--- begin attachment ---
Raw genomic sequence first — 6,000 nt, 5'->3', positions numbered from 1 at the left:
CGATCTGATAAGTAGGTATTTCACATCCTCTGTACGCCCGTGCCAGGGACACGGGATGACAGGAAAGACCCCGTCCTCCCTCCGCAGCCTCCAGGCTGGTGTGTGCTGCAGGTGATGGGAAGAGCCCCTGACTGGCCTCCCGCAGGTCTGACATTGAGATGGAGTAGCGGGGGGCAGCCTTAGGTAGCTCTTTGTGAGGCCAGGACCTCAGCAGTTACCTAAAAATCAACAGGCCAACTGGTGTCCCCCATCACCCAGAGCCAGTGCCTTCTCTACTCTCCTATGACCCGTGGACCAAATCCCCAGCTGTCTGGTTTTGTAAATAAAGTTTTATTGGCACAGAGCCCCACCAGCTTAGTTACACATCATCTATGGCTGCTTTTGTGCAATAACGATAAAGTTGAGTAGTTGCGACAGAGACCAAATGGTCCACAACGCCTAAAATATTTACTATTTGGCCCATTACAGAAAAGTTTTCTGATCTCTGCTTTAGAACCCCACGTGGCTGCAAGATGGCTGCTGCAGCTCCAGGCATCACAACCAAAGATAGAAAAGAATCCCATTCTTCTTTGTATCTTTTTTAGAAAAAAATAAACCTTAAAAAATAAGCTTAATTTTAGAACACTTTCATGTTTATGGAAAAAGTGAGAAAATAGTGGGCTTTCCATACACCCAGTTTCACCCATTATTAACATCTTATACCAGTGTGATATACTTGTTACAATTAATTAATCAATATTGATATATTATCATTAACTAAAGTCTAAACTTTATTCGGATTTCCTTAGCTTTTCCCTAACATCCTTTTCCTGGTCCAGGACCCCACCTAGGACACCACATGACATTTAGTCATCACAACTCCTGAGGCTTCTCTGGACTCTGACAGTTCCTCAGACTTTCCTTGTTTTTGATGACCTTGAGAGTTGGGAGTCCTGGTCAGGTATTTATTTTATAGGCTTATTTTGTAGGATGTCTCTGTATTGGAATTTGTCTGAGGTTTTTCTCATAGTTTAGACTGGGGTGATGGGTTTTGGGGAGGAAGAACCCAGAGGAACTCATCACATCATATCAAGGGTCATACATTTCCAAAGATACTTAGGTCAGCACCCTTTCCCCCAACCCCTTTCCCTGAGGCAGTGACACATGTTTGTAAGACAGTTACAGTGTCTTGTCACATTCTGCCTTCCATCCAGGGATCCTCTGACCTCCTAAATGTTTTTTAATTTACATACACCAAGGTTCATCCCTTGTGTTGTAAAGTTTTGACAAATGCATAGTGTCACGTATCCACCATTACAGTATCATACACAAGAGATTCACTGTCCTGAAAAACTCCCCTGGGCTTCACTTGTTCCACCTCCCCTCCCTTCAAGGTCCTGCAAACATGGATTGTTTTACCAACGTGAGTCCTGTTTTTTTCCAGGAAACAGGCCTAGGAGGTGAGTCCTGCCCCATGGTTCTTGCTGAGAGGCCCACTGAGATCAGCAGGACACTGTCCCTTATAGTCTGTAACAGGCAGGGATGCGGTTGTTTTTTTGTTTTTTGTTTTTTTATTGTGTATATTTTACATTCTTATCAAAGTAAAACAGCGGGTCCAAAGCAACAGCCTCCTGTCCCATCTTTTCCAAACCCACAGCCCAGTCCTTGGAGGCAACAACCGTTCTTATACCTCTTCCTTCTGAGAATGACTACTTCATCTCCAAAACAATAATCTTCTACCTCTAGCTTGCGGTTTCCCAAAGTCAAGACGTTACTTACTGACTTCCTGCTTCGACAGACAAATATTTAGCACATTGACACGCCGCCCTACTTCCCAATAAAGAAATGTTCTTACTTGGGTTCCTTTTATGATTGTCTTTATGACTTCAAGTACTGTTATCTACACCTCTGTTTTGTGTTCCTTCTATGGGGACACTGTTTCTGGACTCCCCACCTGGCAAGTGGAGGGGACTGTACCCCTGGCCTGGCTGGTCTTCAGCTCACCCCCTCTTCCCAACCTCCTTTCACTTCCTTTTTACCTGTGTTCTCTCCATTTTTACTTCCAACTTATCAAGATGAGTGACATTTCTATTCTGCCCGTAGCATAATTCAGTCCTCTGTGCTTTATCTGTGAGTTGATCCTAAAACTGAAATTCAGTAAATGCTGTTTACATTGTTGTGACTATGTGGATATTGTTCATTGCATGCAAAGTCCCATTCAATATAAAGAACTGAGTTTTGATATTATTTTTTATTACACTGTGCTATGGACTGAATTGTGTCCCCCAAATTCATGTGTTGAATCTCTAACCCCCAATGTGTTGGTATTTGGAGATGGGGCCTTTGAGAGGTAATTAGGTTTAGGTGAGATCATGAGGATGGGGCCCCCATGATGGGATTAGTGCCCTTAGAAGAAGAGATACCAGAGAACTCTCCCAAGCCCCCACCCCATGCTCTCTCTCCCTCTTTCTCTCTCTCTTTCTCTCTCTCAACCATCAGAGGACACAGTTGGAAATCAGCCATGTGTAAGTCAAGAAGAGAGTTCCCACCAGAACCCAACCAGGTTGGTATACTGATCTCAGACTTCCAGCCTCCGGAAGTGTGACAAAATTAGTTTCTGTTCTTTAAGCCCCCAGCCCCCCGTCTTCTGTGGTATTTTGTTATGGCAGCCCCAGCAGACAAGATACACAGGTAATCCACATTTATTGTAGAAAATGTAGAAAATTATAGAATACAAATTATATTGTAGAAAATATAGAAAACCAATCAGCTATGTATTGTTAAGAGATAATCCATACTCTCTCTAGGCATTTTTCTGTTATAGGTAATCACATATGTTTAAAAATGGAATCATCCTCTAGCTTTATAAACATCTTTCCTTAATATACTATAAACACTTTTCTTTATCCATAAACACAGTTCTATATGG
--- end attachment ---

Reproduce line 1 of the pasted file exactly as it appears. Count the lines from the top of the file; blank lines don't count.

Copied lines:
Raw genomic sequence first — 6,000 nt, 5'->3', positions numbered from 1 at the left: